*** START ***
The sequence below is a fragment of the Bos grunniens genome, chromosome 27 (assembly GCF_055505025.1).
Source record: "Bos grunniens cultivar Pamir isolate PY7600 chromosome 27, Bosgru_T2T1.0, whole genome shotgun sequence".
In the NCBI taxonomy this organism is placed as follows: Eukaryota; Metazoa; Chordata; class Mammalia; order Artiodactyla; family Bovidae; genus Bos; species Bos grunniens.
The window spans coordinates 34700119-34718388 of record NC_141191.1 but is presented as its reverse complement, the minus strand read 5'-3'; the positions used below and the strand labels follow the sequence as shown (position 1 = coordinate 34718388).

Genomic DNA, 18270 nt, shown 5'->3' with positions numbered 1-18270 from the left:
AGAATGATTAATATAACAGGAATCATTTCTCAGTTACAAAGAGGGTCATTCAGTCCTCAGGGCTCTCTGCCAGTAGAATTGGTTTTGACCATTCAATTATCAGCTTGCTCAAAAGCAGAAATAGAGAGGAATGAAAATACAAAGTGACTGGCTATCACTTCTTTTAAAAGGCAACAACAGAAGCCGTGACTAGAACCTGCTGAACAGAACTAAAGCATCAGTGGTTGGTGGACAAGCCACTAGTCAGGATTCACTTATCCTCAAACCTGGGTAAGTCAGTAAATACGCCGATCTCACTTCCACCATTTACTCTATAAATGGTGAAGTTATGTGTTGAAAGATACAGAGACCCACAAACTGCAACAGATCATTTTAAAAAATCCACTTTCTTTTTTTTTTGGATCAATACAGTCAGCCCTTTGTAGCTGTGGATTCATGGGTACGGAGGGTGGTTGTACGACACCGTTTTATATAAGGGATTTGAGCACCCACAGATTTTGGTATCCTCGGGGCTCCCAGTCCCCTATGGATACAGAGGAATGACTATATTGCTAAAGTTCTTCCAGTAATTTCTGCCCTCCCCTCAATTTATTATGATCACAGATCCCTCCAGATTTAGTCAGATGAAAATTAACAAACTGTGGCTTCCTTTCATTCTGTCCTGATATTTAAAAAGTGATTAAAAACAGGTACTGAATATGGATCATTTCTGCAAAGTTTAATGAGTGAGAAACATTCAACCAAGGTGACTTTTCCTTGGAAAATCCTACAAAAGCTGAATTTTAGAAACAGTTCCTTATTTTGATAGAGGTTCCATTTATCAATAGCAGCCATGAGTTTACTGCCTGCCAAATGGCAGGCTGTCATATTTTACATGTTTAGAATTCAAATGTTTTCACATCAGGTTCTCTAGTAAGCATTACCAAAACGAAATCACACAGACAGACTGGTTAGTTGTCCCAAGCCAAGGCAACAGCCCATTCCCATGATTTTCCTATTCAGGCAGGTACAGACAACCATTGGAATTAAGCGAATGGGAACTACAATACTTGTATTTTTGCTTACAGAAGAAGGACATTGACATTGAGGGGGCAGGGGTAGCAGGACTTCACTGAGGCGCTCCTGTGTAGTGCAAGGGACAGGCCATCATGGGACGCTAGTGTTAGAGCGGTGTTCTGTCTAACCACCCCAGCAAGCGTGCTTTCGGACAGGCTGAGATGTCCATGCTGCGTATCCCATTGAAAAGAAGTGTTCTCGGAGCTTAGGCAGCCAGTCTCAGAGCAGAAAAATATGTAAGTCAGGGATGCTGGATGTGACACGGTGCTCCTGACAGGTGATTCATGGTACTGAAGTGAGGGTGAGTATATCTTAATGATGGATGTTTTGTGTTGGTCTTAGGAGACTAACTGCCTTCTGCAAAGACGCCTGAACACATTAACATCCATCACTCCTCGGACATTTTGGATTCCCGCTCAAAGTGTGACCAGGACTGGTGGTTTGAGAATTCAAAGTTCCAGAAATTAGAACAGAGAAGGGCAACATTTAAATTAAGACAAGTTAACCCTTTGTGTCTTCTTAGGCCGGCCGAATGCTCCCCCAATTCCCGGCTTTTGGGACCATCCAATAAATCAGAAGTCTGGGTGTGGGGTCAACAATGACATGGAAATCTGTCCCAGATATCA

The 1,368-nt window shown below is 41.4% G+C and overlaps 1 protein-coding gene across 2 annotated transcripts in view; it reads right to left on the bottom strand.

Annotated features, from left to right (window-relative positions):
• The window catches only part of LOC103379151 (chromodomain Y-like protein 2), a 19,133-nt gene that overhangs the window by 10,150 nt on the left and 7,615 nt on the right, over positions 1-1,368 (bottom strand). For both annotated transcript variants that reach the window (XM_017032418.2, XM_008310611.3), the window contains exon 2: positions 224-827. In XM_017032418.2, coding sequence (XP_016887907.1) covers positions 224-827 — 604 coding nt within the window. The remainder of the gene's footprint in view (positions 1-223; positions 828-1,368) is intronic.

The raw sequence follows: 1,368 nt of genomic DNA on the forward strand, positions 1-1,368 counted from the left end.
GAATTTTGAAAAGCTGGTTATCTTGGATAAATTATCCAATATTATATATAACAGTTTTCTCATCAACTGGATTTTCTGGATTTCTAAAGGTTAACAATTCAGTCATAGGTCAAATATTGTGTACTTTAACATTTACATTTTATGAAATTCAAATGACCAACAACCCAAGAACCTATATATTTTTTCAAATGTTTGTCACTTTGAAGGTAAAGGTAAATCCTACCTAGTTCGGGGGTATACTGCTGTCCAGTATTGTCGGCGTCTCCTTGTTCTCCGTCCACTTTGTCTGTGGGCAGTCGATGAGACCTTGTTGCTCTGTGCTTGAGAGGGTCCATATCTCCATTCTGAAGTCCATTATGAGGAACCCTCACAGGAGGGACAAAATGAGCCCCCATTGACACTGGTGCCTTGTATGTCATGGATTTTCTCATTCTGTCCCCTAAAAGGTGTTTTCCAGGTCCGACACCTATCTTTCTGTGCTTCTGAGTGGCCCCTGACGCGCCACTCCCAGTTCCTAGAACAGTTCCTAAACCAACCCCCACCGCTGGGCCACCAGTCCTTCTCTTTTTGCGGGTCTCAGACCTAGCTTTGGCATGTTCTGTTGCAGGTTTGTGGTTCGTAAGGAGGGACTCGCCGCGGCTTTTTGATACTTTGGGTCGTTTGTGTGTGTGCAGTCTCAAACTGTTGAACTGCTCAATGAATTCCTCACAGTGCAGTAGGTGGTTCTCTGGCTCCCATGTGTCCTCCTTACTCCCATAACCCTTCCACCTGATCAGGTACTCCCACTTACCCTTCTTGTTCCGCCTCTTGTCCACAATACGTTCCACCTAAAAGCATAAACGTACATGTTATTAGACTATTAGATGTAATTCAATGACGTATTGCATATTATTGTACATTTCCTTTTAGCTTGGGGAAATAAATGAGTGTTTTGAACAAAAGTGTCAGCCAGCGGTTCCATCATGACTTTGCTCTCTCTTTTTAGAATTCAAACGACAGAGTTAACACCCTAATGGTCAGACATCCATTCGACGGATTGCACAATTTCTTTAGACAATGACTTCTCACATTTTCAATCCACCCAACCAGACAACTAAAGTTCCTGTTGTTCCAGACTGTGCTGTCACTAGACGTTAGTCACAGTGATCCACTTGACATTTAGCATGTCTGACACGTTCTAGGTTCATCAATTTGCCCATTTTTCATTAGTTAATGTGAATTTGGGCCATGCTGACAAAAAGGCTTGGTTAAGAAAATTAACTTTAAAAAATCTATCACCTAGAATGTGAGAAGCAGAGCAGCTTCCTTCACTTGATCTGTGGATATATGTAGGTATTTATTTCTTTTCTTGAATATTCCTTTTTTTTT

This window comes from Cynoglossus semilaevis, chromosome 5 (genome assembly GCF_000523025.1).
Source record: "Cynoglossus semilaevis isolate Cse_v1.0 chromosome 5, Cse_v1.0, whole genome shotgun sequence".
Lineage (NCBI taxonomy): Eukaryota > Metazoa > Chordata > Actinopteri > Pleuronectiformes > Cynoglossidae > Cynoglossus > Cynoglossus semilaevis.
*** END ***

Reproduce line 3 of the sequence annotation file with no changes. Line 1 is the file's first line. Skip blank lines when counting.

In the NCBI taxonomy this organism is placed as follows: Eukaryota; Metazoa; Chordata; class Mammalia; order Artiodactyla; family Bovidae; genus Bos; species Bos grunniens.